A Revolution in Green
The Rise of Venezuela's Military
By Peter Wilson
Early this September, during a shakeup of his cabinet, Venezuelan President Nicolás Maduro made a surprising pick. Rodolfo Marco Torres, his nominee for vice president for the economy, was a former brigadier general in Venezuela’s army. He had first stepped into politics as head of a state bank in 2005 and had been rising through the civilian ranks since then. Earlier this year, he became minister of finance, and then he made history this past June as the first military officer to join the central bank’s board of directors. Now, after only eight months in the minister’s chair, he will take charge of Venezuela’s battered economy.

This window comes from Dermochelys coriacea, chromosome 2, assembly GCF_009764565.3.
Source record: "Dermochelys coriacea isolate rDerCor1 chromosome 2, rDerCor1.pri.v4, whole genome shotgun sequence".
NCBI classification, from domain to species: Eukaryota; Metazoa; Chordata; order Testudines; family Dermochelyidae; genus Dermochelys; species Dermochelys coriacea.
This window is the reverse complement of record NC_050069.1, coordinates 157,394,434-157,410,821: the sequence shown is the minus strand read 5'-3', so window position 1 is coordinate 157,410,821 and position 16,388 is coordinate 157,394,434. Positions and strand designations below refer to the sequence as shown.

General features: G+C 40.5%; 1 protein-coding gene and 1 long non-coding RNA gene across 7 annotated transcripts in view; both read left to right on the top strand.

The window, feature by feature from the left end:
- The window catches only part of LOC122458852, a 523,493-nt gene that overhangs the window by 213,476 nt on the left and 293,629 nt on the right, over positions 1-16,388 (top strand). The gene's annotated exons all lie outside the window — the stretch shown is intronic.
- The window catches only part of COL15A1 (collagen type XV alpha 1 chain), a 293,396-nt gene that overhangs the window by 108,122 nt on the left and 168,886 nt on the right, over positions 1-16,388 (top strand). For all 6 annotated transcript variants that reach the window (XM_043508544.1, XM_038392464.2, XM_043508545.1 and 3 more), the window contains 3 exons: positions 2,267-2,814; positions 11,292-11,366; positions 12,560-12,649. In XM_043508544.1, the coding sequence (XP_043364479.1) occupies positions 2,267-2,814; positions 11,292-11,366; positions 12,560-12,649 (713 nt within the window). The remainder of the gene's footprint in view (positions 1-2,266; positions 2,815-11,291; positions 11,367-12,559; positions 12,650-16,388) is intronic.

Torres is not alone. He is among tens, if not hundreds, of former army officers who have secured high government posts over the past two decades thanks to their loyalty to the late President Hugo Chávez, and his successor, Maduro. These days, the Venezuelan state’s every move bears the army’s fingerprints. With these postings, Maduro seeks to shore up his rule, but many fear that he will lead the country down an uncomfortable and unhealthy path.